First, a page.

Carpenter Bees Typically Don’t Sting
Carpenter bees are large bees that are up to 25 mm long, depending on the species. In the U.S., there are two genera of carpenter bees: small carpenter bees (Ceratina) and large carpenter bees (Xylocopa). Large carpenter bees are the type most likely to become a pest.
Small carpenter bees are less than 8 mm long while large carpenter bees are up to 25 mm long. Large carpenter bees look similar to bumble bees although they do not have visible hairs on the abdomen. Carpenter bees come in many colors such as black, metallic blue, or purple-blue. The males have yellow sections on their face while both genders have hair on the abdomen and legs. The small carpenter bees are usually darker in color. Bee pest control in El Paso can and will be important if you come in contact with a large group of bees.
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Carpenter bees are solitary bees, which means they do not live in colonies. These bees eat plant pollen and nectar, but they can damage woodwork because they excavate dry, weathered wood on doors, windowsills, roof eaves, decks, fences, and wood lawn furniture. Carpenter bees are usually fond of oak posts in rail fences. While this bee prefers Cyprus, oak, fir, and pine, they will damage other types of wood.
While female carpenter bees can sting, they rarely do so unless they are directly threatened. The male bees are often found near the nest, but they do not have a stinger.
Unlike most bees and wasps, carpenter bees are solitary creatures. Some species of carpenter bees do create small nests in which mothers and daughters live. Despite the fact that they do not form colonies, it’s common to find many carpenter bees nesting near each other. The founding bee is responsible for foraging, building the nest, laying the eggs, and guarding the nest.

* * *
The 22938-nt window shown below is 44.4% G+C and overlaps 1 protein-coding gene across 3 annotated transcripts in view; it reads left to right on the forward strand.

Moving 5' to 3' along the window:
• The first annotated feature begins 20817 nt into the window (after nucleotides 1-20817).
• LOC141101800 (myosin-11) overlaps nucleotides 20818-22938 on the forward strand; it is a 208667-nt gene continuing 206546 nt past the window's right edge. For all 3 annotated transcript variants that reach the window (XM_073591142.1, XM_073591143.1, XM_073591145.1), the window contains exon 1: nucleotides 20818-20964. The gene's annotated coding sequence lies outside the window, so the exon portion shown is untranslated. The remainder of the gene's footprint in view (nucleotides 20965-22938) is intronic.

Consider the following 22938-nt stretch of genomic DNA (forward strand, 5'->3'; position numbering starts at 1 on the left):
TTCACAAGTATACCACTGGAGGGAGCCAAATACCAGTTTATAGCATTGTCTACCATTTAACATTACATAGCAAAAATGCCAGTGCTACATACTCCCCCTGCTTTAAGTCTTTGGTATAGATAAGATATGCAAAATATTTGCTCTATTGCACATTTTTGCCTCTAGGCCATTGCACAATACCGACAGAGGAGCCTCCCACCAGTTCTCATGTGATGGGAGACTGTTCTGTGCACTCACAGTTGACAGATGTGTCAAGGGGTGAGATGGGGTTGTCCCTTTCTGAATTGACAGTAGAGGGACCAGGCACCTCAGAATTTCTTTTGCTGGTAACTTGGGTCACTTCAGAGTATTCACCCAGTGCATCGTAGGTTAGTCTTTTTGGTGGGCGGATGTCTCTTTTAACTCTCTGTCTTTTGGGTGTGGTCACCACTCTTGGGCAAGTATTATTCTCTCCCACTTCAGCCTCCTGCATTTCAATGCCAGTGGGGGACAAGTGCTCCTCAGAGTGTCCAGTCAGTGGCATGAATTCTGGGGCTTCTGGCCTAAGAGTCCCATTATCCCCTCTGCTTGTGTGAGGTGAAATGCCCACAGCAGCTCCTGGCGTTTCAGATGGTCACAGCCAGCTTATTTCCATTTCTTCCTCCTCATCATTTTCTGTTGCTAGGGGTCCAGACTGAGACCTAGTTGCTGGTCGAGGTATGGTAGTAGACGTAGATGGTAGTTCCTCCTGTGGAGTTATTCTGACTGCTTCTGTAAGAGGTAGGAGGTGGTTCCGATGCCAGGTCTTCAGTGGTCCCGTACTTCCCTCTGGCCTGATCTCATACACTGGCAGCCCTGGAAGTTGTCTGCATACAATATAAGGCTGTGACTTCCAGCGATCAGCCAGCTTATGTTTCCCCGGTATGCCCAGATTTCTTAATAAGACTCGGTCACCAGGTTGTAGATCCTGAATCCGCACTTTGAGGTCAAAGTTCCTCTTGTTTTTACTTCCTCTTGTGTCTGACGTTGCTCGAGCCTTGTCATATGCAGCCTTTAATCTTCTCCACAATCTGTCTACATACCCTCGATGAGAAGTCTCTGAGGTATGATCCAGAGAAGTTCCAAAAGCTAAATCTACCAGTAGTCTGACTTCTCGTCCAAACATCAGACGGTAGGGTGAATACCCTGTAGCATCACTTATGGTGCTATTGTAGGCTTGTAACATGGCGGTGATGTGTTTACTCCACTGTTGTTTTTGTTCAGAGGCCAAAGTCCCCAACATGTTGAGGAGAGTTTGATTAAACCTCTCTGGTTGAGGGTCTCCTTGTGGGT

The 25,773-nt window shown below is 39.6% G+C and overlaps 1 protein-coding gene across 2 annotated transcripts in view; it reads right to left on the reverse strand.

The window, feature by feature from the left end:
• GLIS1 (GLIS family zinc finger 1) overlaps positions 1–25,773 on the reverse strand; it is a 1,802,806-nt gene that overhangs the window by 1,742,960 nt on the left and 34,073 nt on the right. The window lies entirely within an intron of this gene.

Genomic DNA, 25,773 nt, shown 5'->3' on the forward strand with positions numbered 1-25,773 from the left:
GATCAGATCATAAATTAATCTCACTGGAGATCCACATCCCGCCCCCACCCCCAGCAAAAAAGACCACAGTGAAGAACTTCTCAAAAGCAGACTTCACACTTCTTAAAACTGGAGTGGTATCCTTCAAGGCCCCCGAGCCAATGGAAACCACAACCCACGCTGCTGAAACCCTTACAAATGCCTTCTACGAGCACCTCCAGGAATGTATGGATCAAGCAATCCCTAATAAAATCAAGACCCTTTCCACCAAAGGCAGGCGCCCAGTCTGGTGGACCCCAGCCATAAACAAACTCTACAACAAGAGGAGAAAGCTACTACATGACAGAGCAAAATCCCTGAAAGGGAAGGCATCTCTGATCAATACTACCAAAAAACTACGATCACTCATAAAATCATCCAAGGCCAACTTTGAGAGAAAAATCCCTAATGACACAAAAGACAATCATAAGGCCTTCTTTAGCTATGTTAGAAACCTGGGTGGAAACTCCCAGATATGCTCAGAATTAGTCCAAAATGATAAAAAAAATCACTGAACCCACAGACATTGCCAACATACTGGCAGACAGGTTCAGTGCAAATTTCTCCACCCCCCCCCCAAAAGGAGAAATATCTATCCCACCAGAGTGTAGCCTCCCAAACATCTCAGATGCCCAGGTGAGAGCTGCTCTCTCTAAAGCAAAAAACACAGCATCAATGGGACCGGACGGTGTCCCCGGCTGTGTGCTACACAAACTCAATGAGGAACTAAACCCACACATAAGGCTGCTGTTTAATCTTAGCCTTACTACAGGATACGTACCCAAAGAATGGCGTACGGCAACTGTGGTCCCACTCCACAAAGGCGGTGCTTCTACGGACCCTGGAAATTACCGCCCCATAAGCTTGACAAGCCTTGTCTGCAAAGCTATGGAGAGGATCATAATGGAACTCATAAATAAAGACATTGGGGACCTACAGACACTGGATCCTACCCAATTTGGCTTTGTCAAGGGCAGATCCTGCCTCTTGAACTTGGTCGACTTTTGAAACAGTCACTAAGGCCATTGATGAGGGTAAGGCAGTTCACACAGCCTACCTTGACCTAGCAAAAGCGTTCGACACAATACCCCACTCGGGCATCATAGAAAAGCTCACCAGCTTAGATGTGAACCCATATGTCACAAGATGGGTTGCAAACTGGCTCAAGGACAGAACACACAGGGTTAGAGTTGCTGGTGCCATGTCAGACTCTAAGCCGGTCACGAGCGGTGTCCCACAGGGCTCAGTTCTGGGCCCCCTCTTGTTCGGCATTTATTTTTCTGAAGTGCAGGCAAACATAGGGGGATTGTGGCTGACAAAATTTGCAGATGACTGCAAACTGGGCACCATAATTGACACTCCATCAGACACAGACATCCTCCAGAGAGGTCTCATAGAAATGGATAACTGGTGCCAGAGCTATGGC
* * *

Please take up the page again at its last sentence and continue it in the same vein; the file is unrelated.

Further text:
Carpenter bees may employ one of two mating strategies. Among species in which male bees have large eyes, the male searches for a female then pursues. Among species in which males have small heads, the males release a pheromone as they fly to attract females. Some species of small carpenter bees are capable of producing without males.
Do You Have a Carpenter Bee Infestation?
Carpenter bees leave very recognizable entrance holes when they bore into wood. Female bees chew round entrances into flat wood surfaces. These holes are usually about 1/2″ wide, or about the diameter of the bee’s body. The holes are perfectly circular and look like they were drilled with a drill bit. Upon inspection, you may see that the hole goes into the wood perpendicular to the grain for an inch or two before turning sharply. You may notice pollen or bee droppings near the entrance.
Carpenter bees are beneficial insects as they are pollinators. They can be a pest, though, and it is possible for the bees to cause structural damage to furniture, posts, and roof eaves. If you have a problem with carpenter bees on your property, contact Pest Defense Solutions to discuss population control options.